Chayie Sieger stuck it out, she says, because she plays by the rules. Among Hasids, divorce is taboo. A breakup of a marriage would have a negative impact on the ability of the couple’s children to marry well. As children of divorced parents, they would be viewed as damaged goods, far less desirable as potential partners. So she waited. But her plan was clear. As soon as the kids were married and settled, she would be gone.
Finally, on a Monday in December 1995, she moved into her father’s house several doors away. Sieger knew that leaving her husband after 24 years of marriage was going to be difficult. She just had no idea how difficult. What Sieger hadn’t factored in was the severity of the Bobov response. First came the shock-and-awe campaign. The day she left was the day her son and daughter stopped talking to her. She maintains that her relationship with them had always been very close. She blames their abandonment on intense pressure from their father and members of the community. “In the last 25 years, I’m only the fourth woman in Bobov to leave her husband,” Sieger says. “And in each case, the woman lost her children. My children essentially went from A to Z in one day, and that’s not normal. I didn’t see it before, but I think that Bobov is a cult and my children need to be deprogrammed.”
Along with her kids, Sieger has lost essentially everything that was important to her. She hasn’t seen her grandchildren in nearly eight years (those born after 1995 she’s never seen). Lifelong friends cut her off. People she has known since childhood cross the street to avoid her. Invitations to the social events that are central to life in Borough Park stopped coming. “The reaction was so gender-biased,” she says. “No friends stuck by me. All of our friends became his friends.”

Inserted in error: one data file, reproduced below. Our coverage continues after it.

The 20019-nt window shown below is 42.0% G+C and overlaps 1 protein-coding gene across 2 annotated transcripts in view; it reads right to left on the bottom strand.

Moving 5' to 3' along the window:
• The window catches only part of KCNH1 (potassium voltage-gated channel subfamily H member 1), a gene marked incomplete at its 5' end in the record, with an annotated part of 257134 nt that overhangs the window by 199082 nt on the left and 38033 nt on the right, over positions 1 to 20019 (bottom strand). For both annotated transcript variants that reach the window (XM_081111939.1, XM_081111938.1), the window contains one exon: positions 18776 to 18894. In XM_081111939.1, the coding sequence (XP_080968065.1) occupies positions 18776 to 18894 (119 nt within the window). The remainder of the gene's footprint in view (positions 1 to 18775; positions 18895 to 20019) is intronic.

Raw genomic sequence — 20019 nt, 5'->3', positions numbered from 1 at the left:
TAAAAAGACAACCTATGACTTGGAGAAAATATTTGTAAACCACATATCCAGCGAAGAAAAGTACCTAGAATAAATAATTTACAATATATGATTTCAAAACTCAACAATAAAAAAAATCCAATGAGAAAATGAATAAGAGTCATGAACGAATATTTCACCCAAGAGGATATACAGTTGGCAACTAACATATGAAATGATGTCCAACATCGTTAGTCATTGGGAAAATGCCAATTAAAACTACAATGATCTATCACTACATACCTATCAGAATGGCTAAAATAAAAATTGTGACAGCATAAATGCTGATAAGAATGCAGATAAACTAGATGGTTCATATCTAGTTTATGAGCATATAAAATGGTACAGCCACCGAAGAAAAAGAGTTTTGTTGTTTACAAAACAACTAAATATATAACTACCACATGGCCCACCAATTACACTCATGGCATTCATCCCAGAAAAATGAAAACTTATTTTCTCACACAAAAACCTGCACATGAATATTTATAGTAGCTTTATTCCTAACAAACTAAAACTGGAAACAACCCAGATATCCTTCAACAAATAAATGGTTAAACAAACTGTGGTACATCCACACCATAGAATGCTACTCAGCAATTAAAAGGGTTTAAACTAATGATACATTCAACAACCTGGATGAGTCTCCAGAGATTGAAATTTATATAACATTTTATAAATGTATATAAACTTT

Sieger has become an outcast in her own world. “When everything goes smoothly, there is no better place to be than in an ultra-Orthodox marriage and an ultra-Orthodox community,” says novelist Naomi Ragen, an American who lives in Jerusalem and who has written three books about Orthodox women. “But when it goes bad, everyone is against the woman. No matter what goes wrong in the marriage, it is the woman who gets ganged up on and ostracized. There is no justice whatsoever.”
But perhaps the most bizarre reaction was her husband’s. At first, Chaim attempted to apply pressure to get her to reconsider (“He told me, ‘I’ll give you the kids back in a minute if you come back to me,’ ” she says). At the same time, he employed a charm offensive. He called, he sent flowers, and whenever she agreed to talk to him, he swore that he was a changed man.
Though she was the one who walked out, according to Jewish law only the husband can grant a divorce. As a result, there is a long-standing problem in the Orthodox world with women whose marriages end but whose husbands won’t give them a get, a Jewish divorce. Without a get, these women remain essentially chained to nonexistent marriages, unable to remarry an Orthodox man, while their husbands can go on and get rabbinic permission to remarry. These women are known in Hebrew as agunah, literally “chained woman.”
But once Chaim Sieger realized Chayie was serious, he also had a problem. A divorce would mean they’d have to divide their assets, and this was not an attractive proposition. According to a tenet of Jewish divorce law, any assets brought to the marriage by one party leave with that person if the marriage breaks up. Anything not acquired together during the marriage is not community property. The law is the same in New York civil court as well. And in this case, the lion’s share of the Siegers’ substantial assets was brought to the marriage by Chayie.
Her father, a native of Poland who did time in a labor camp in Siberia during the war, managed to escape to America and in the fifties went into the nursing-home business, eventually acquiring more than seven facilities, which are now controlled by a family trust.
The bottom line for Chaim was that his wife was not likely to be in a giving mood when settlement time came. She’d already made it clear to Chaim that she was not about to let him keep the two nursing homes the family had put in his name when it was advantageous from a business standpoint to do so.
Legally, he knew he didn’t have much leverage. He discussed his situation with Rabbi Jacob Meisels, a lifelong friend and yeshiva classmate, who, Chayie Sieger says, became her husband’s guide through the sometimes confusing maze of Jewish law. Reconciliation was tried first. She had one marriage-counseling session, without her husband, with Rabbi Solomon Herbst.